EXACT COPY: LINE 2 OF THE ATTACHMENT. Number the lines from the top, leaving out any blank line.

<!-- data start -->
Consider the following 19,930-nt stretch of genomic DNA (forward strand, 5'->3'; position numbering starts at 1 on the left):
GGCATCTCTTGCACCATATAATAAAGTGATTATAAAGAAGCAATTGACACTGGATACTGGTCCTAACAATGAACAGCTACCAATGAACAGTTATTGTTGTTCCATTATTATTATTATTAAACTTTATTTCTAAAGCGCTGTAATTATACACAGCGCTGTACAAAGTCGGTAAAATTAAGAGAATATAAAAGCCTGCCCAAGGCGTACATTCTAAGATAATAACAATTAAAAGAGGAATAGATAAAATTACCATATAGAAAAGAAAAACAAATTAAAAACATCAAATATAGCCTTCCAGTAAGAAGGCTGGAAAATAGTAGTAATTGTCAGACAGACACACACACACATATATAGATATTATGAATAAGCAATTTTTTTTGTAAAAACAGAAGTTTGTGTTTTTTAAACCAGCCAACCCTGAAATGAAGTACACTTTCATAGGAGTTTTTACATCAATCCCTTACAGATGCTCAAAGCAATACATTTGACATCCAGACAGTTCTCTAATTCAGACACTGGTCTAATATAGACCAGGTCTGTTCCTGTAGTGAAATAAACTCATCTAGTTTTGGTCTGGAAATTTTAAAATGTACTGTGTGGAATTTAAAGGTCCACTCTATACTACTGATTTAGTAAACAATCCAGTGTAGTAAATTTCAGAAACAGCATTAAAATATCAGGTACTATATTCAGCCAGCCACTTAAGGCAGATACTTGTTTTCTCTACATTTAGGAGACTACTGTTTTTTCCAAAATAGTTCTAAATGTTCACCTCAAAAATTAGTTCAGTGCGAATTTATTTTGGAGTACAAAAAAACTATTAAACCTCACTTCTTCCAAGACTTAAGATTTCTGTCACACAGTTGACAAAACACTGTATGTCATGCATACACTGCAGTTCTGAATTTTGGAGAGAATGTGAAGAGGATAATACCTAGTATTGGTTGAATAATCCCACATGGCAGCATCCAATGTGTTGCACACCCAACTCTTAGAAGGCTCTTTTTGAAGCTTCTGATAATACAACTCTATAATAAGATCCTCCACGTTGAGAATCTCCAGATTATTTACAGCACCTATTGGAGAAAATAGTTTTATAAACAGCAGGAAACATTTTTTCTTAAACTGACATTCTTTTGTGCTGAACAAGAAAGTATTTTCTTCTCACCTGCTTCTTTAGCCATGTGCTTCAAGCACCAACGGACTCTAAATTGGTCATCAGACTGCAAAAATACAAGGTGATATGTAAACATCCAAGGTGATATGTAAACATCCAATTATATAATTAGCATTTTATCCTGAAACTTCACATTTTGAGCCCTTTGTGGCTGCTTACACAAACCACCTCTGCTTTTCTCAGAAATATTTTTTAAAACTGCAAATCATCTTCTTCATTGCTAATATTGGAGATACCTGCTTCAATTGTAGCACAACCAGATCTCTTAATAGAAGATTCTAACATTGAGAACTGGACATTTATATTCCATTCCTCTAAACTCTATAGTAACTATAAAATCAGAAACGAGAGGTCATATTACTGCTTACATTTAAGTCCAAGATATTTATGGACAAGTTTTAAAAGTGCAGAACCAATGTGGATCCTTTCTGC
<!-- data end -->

GGCATCTCTTGCACCATATAATAAAGTGATTATAAAGAAGCAATTGACACTGGATACTGGTCCTAACAATGAACAGCTACCAATGAACAGTTATTGTTGTTCCATTATTATTATTATTAAACTTTATTTCTAAAGCGCTGTAATTATACACAGCGCTGTACAAAGTCGGTAAAATTAAGAGAATATAAAAGCCTGCCCAAGGCGTACATTCTAAGATAATAACAATTAAAAGAGGAATAGATAAAATTACCATATAGAAAAGAAAAACAAATTAAAAACATCAAATATAGCCTTCCAGTAAGAAGGCTGGAAAATAGTAGTAATTGTCAGACAGACACACACACACATATATAGATATTATGAATAAGCAATTTTTTTTGTAAAAACAGAAGTTTGTGTTTTTTAAACCAGCCAACCCTGAAATGAAGTACACTTTCATAGGAGTTTTTACATCAATCCCTTACAGATGCTCAAAGCAATACATTTGACATCCAGACAGTTCTCTAATTCAGACACTGGTCTAATATAGACCAGGTCTGTTCCTGTAGTGAAATAAACTCATCTAGTTTTGGTCTGGAAATTTTAAAATGTACTGTGTGGAATTTAAAGGTCCACTCTATACTACTGATTTAGTAAACAATCCAGTGTAGTAAATTTCAGAAACAGCATTAAAATATCAGGTACTATATTCAGCCAGCCACTTAAGGCAGATACTTGTTTTCTCTACATTTAGGAGACTACTGTTTTTTCCAAAATAGTTCTAAATGTTCACCTCAAAAATTAGTTCAGTGCGAATTTATTTTGGAGTACAAAAAAACTATTAAACCTCACTTCTTCCAAGACTTAAGATTTCTGTCACACAGTTGACAAAACACTGTATGTCATGCATACACTGCAGTTCTGAATTTTGGAGAGAATGTGAAGAGGATAATACCTAGTATTGGTTGAATAATCCCACATGGCAGCATCCAATGTGTTGCACACCCAACTCTTAGAAGGCTCTTTTTGAAGCTTCTGATAATACAACTCTATAATAAGATCCTCCACGTTGAGAATCTCCAGATTATTTACAGCACCTATTGGAGAAAATAGTTTTATAAACAGCAGGAAACATTTTTTCTTAAACTGACATTCTTTTGTGCTGAACAAGAAAGTATTTTCTTCTCACCTGCTTCTTTAGCCATGTGCTTCAAGCACCAACGGACTCTAAATTGGTCATCAGACTGCAAAAATACAAGGTGATATGTAAACATCCAAGGTGATATGTAAACATCCAATTATATAATTAGCATTTTATCCTGAAACTTCACATTTTGAGCCCTTTGTGGCTGCTTACACAAACCACCTCTGCTTTTCTCAGAAATATTTTTTAAAACTGCAAATCATCTTCTTCATTGCTAATATTGGAGATACCTGCTTCAATTGTAGCACAACCAGATCTCTTAATAGAAGATTCTAACATTGAGAACTGGACATTTATATTCCATTCCTCTAAACTCTATAGTAACTATAAAATCAGAAACGAGAGGTCATATTACTGCTTACATTTAAGTCCAAGATATTTATGGACAAGTTTTAAAAGTGCAGAACCAATGTGGATCCTTTCTGC